Persons doing defib get electrical exposure in excess of recommended levels
A CADAVER study identifies indicates that medical and paramedical personnel doing cardiopulmonary resuscitation (CPR) may be exposing themselves to some risks with hands-on defibrillation.
Hands-on defibrillation helps reduce long pauses in cardiac compressions during CPR. But thre rescuers do not realize that while doing this technique, they are increasing their exposure to electric shock.
Lemkin DL et al. evaluated this risk by obtaining voltage measurements while rescuers performed defibrillation on cadavers. (Resuscitation 2014 June 30)
The researchers found that the persons doing the defib were exposed to between 200 and 827 volts, depending on the cadaver and electrode location; and received between 1 and 8 joules of electrical energy. This amount exceeds recommended exposure levels.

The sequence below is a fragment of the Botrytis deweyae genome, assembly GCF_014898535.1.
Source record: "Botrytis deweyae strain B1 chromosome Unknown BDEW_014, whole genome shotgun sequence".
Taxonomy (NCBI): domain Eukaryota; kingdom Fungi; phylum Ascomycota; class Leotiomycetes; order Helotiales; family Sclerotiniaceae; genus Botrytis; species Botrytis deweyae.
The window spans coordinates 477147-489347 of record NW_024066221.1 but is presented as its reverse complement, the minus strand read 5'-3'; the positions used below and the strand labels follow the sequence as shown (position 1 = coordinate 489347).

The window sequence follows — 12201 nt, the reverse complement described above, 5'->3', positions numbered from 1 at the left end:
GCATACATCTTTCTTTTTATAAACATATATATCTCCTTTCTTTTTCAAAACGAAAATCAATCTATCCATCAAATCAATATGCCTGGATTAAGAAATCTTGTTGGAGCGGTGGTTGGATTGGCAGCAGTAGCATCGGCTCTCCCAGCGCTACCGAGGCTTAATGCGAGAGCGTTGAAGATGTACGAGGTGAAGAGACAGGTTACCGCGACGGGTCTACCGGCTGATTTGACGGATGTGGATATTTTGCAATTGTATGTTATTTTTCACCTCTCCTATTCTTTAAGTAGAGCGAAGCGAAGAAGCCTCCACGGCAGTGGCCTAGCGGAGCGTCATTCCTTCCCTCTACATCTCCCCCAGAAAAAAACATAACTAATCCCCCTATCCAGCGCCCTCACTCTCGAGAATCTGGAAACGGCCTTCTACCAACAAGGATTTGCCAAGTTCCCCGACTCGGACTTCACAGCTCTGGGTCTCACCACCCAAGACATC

Commenting on this study, Kristi L. Koenig, MD, FACEP, FIFEM wrote in Journal Watch that the electrical exposure may have been underestimated, because the study participants used nitrile gloves, which can somehow reduce electrical transmission. “Future protective equipment such as insulating gloves, gurneys, and railings may change protocols,” she said. “However, for now, hands-on defibrillation should be considered unsafe. We should follow current guidelines that focus on high-quality chest compressions and minimizing pauses, but chest compressions and all other patient contact should cease during defibrillation,” she recommended.
VitalSigns Issue 65 Vol. 3, July 1-31, 2014